The records of the Grand Chapter indicate that the Secretary was instructed to communicate with the other chapters, but minutes of subsequent meetings failed to 
record the tenor of the replies and the plan lay dormant for many years. It is likely that during this period other groups considered the matter even though there was no definite action. This assumption is taken because of various communications indicating the ever-present feeling that some organization of graduate members was necessary to the advancement of the fraternity's interest.

The catalogue of 1870 was the first to list the 
rosters of graduate chapters, Alpha at Lafayette and Beta at Indianapolis being recorded. The practice was not continued in the 1878 and 1895 directories, but was resumed in the Vernon rosters of 1898, and then abandoned.

The establishment of an official magazine was a great contributor toward the crystallization of fraternity thought. From the very first issue many ideas that had long been undeveloped were constantly put before the entire group. In the first issue of The Phi Gamma Delta magazine (January 1879) an extensive plea for graduate chapters was offered by H. L. C. [probably Herschel L. Campbell, 1879], who dates his article from the "Han of Pi," December 3, 1878.

This article deals with both the advantages and objections to the official recognition of graduate groups and in a summation decides that the former are in so great a preponderance that it is both a privilege and a duty for all loyal Deltas to organize where the opportunity is present.

ALABAMAN TAKES ISSUE

In the next issue a contributor from Alabama takes issue with H. L. C. and presents a strong objection to the proposed graduate chapter. His chief fear is based upon the assumption that these chapters will wish to initiate new members and he feels that this activity will bring within the fold persons who are sympathetic to the aims and ideals of the fraternity. It is probable that this objection is based upon a suggestion that had been made at some earlier time but no record of the inception of the idea has been found.

Among the several objections that have been uncovered this idea is frequently mentioned and seems to be the main reason for the storm of protest. Perhaps the suggestion was made at a preceding Ekklesia, as a committee is referred to as reporting favorably at a recent convention on the establishment of graduate chapters.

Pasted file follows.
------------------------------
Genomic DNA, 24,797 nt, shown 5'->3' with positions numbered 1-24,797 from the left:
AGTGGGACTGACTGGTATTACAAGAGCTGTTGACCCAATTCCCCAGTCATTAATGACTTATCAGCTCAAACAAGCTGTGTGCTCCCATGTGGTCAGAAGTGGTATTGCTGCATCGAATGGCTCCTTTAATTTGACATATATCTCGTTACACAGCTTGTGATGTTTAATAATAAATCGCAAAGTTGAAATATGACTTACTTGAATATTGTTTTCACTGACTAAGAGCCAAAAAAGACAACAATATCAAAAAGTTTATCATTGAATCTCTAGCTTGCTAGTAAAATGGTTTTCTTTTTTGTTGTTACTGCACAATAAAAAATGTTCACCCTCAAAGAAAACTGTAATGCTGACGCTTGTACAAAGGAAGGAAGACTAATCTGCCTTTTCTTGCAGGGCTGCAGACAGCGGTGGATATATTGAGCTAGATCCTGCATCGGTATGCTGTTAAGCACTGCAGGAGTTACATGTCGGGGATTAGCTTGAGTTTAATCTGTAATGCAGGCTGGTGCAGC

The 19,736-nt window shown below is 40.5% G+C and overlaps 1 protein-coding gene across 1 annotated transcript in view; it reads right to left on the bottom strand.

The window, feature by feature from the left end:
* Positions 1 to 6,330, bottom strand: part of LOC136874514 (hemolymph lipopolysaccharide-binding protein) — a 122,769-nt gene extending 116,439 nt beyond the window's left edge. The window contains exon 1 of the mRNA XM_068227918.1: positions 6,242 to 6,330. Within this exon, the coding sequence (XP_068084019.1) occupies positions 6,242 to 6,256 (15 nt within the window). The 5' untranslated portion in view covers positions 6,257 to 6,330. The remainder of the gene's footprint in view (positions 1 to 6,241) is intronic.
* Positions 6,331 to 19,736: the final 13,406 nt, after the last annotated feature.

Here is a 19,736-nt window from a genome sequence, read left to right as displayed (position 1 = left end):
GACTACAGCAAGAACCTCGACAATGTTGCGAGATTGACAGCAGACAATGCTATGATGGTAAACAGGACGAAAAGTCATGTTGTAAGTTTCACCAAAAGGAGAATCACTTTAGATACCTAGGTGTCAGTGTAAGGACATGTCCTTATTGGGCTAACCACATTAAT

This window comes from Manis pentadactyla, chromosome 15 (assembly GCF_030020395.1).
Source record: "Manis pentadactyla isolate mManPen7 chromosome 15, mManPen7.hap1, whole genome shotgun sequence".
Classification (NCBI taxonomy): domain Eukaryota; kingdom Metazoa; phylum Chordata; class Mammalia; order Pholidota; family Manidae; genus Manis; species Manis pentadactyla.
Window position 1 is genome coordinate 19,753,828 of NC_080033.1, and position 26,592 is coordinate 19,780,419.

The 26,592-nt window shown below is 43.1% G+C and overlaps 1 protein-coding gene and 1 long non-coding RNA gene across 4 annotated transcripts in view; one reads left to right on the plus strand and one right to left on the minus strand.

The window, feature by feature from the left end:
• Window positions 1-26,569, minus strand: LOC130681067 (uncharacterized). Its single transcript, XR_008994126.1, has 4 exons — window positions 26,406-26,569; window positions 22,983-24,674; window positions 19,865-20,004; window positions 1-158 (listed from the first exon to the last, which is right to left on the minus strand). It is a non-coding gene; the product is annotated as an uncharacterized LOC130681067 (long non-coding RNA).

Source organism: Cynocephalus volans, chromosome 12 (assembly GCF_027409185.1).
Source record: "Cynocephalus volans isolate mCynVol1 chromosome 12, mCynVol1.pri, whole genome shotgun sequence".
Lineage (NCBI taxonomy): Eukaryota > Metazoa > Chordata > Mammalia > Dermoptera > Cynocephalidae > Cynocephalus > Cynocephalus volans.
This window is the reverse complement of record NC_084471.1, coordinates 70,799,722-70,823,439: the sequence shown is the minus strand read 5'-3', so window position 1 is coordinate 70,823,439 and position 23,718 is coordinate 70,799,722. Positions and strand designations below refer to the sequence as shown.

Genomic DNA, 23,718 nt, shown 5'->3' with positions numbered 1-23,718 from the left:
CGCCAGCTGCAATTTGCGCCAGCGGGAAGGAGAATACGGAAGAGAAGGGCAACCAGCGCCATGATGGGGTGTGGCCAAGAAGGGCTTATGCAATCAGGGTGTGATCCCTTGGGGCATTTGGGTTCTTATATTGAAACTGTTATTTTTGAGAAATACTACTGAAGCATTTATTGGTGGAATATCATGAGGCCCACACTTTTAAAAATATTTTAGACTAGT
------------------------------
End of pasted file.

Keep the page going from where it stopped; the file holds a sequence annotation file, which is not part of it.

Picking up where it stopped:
Editor McDowell decided that the discussion had reached a point where it called for some editorial comment and after referring briefly to the advantages to be derived, suggested that "properly regulated alumni chapters would be a boon to the fraternity's growth."

In 1880 the issue was finally settled and by vote of the undergraduate chapters, an amendment was adopted empowering the Grand Chapter to grant charters to alumni organizations. Thus, at the conclusion of 23 years of intermittent discussion and debate, the hopes of the group from Allegheny City were officially sanctioned by the acts of the fraternity.

NO RUSH OF PETITIONS

One of the most surprising occurrences now followed. It was expected that many petitions would be immediately forthcoming from alumni groups, but such was not the case. A clue to this inactivity is furnished by an article written a short time later, which accuses the fraternity of "bungling." The accusation is based upon the failure of the act to specify who might form such a group and what might comprise the scope of its activity. At this point the discussion was resumed and a fervent supporter claimed that the descriptive name was sufficient answer to these questions and hoped that no such trifles would prevent the immediate petition of several groups.